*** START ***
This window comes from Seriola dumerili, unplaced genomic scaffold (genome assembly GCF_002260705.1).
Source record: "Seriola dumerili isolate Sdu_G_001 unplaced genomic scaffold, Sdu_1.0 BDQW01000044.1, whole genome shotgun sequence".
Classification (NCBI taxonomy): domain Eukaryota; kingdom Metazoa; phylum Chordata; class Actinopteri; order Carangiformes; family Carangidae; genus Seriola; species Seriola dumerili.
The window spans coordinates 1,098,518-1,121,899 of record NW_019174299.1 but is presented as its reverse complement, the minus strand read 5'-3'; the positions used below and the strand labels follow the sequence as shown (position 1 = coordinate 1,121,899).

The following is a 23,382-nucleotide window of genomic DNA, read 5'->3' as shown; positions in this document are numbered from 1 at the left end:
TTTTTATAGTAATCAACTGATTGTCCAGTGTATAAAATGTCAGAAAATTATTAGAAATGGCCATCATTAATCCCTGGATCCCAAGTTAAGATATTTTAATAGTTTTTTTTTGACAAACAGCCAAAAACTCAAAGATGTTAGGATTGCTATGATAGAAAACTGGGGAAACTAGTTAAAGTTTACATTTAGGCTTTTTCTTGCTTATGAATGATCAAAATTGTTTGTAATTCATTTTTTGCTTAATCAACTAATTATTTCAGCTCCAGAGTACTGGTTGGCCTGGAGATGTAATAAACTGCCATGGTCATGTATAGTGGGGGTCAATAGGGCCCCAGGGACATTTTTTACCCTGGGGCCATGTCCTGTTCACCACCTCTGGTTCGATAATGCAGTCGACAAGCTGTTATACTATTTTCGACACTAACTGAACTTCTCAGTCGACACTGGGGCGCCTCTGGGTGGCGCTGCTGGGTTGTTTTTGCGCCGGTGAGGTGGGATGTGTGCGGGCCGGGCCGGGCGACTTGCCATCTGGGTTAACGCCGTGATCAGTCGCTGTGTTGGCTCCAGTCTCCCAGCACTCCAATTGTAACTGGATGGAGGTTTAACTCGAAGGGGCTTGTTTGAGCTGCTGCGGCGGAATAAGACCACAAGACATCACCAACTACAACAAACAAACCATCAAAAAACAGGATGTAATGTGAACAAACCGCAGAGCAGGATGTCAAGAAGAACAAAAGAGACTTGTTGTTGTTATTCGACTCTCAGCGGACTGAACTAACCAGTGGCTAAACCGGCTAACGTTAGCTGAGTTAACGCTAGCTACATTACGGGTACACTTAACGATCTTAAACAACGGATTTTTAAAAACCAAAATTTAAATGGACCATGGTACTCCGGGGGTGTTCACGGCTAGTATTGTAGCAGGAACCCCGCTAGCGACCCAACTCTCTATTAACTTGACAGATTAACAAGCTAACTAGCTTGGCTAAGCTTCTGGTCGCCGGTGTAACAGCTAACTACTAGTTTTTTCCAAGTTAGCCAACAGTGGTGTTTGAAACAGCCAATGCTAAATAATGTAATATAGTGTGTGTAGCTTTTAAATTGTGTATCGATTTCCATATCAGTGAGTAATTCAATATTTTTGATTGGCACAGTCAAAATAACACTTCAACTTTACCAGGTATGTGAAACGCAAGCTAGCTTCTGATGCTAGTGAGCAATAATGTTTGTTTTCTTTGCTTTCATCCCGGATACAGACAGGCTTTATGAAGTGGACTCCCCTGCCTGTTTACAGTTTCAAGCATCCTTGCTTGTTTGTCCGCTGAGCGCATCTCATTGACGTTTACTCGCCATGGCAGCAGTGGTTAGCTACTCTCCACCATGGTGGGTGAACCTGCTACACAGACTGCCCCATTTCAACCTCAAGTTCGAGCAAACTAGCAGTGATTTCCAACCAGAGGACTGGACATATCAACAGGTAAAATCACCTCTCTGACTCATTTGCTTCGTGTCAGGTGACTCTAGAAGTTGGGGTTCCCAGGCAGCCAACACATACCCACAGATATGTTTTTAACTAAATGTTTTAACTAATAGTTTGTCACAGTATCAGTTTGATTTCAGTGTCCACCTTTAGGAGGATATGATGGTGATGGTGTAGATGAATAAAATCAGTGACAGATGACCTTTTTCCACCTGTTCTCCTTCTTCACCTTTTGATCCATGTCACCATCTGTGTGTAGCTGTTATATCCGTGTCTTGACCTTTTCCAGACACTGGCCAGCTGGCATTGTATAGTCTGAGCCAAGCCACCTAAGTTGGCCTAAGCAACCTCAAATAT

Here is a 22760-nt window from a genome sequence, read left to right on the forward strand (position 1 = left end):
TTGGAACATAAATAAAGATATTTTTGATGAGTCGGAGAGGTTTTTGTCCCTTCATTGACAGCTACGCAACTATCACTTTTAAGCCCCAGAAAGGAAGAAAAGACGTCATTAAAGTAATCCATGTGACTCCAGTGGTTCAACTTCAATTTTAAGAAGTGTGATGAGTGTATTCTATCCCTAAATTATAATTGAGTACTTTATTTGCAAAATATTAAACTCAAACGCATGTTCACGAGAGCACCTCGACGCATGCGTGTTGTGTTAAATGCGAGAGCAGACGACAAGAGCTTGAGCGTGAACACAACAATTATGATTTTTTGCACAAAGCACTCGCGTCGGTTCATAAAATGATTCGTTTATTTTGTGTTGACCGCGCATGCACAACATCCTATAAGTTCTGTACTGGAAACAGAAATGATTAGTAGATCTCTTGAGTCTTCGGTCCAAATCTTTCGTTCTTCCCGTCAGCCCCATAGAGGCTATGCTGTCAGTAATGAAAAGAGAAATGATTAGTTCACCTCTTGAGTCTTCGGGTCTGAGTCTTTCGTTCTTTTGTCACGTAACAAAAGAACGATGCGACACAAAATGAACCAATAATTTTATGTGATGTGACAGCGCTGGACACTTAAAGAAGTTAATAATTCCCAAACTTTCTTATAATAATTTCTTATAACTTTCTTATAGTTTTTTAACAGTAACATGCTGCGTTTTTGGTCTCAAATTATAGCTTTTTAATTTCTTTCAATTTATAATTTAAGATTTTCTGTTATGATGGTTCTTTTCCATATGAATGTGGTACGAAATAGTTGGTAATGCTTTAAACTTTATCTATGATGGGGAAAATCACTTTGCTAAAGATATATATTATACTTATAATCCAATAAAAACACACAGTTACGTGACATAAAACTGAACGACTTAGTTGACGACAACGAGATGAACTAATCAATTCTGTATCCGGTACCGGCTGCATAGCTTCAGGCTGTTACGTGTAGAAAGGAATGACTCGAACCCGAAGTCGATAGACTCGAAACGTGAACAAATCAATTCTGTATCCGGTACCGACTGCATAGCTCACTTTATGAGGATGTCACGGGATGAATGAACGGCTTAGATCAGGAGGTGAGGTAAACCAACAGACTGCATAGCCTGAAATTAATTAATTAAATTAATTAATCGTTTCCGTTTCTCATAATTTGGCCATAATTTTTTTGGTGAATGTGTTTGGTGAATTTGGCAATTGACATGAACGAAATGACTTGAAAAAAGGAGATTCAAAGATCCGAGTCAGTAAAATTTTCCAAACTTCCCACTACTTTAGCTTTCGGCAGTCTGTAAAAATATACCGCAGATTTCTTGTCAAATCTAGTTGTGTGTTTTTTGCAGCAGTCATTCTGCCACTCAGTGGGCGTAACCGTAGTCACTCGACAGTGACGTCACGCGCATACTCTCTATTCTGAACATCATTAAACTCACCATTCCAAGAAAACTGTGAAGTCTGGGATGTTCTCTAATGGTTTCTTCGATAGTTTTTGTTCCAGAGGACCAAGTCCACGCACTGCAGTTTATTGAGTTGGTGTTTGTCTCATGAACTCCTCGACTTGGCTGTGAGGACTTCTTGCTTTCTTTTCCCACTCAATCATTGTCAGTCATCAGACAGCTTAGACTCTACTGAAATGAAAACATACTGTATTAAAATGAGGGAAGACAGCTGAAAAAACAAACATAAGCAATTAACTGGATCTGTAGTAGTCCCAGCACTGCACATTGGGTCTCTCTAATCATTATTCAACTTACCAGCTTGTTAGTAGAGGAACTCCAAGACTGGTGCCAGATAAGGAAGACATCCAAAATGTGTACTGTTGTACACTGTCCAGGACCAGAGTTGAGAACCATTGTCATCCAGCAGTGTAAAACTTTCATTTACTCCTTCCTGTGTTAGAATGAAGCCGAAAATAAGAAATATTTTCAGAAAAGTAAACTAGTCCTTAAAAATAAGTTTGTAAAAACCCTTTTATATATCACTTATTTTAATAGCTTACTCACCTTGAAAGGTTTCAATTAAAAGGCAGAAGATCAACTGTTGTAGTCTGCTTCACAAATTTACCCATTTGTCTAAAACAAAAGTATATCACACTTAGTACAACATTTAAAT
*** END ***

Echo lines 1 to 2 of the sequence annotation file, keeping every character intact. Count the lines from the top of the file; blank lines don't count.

This window comes from Seriola dumerili, unplaced genomic scaffold (genome assembly GCF_002260705.1).
Source record: "Seriola dumerili isolate Sdu_G_001 unplaced genomic scaffold, Sdu_1.0 BDQW01000044.1, whole genome shotgun sequence".